CU football: Buffs roar back but come up short in 35-31 loss to UCLA

  • Mark J. Terrill / Associated Press

    Colorado defensive lineman Jordan Carrell forces UCLA quarterback Josh Rosen to fumble as CU s Samson Kafovalu, left, gets ready to scoop up the ball and run it in for a touchdown Saturday at the Rose Bowl.

  • Mark J. Terrill / Associated Press

    Colorado defensive lineman Jordan Carrell forces UCLA quarterback Josh Rosen to fumble as CU's Samson Kafovalu, left, gets ready to scoop up the ball and run it in for a touchdown Saturday at the Rose Bowl.

  • Mark J. Terrill / Associated Press

    Colorado defensive lineman Samson Kafovalu celebrates after returning a fumble by UCLA quarterback Josh Rosen for a touchdown Saturday.



Game rewind

What went right: CU found a way to brush off a disappointing first half to rally in the second half. The defense came up with big plays in the second half, and the offense found a way to take a lead in the fourth quarter.

What went wrong: Four trips to the red zone in the first half resulted in 13 points, but seven of those went to UCLA. CU managed to get just a pair of field goals in those four trips.

Turning point: With 8:55 to play, CU led 31-28, but UCLA needed just three plays to go 69 yards and take the lead, 35-31. CU never found a way to get the lead back.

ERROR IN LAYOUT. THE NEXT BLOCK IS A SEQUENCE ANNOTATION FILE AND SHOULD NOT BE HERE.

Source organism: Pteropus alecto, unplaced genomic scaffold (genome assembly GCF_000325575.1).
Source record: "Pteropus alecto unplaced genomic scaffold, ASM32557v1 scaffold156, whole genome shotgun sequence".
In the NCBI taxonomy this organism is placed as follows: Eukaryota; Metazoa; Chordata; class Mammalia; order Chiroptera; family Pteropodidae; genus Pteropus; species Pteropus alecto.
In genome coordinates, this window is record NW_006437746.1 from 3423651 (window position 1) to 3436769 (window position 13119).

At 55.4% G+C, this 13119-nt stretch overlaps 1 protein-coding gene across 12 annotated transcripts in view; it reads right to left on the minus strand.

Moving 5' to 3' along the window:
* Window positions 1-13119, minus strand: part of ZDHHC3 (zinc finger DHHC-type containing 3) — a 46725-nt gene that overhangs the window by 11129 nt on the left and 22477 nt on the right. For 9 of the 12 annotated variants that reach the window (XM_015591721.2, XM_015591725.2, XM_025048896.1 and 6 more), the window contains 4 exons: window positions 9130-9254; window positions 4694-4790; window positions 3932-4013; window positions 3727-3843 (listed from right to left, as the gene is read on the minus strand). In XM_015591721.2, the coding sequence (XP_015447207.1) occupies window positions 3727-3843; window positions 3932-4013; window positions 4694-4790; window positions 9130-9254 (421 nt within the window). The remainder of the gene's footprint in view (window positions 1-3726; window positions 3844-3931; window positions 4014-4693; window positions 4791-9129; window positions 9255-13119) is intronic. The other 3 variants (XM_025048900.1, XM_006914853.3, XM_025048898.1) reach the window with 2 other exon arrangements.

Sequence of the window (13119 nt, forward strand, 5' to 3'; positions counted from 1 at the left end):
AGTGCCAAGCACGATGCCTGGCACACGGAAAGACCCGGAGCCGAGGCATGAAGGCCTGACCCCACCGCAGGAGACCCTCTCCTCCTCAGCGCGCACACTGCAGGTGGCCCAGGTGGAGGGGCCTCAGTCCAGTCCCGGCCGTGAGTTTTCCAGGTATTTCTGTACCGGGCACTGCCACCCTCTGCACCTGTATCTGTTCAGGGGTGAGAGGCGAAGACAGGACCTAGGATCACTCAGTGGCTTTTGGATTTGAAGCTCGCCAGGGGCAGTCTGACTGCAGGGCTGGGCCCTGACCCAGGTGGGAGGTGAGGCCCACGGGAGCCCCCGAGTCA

CU player of the game: Jordan Carrell. The defensive lineman made four tackles, including two behind the line of scrimmage. He also had a huge sack and forced fumble in the fourth quarter, leading to teammate Samson Kafovalu scoring a touchdown.

Bottom line: Another close loss for the Buffs, who continue to make a habit out of coming up short.

— Brian Howell

PASADENA, Calif. – Colorado’s Mike MacIntyre stood in front of the media on Saturday at the Rose Bowl and talked for nearly eight minutes after the Buffaloes’ loss against UCLA.

The head coach pretty much summed up the game in four words, though.

“Coulda, shoulda, woulda today,” he said.

His Buffs put together a valiant effort in their 35-31 loss to the No. 24 Bruins, but ultimately, this game will be remembered for the opportunities CU had and lost.

“It is frustrating when you feel like you kind of controlled the game, so to speak, and didn’t come out on top,” MacIntyre said. “If you watch the game and never saw the scoreboard, I think you’d think we would have won the game. That’s disheartening.”

Statistically, CU (4-5, 1-4 Pac-12) dominated the host Bruins (6-2, 3-2).

CU ran a school-record 114 plays on offense – one shy of the FBS record – and held the ball for 41 minutes, 5 seconds, compared to UCLA’s 59 plays and 18:55 time of possession.

The Buffs outgained the Bruins 554-400, and had 34 first downs to just 16 for the Bruins.

CU got a solid game from quarterback Sefo Liufau (37 of 57, 312 yards) and a breakout performance from freshman tailback Patrick Carr (100 yards, one touchdown). Defensively, they mostly shut down the UCLA running attack and kept freshman sensation quarterback Josh Rosen from burning them too badly.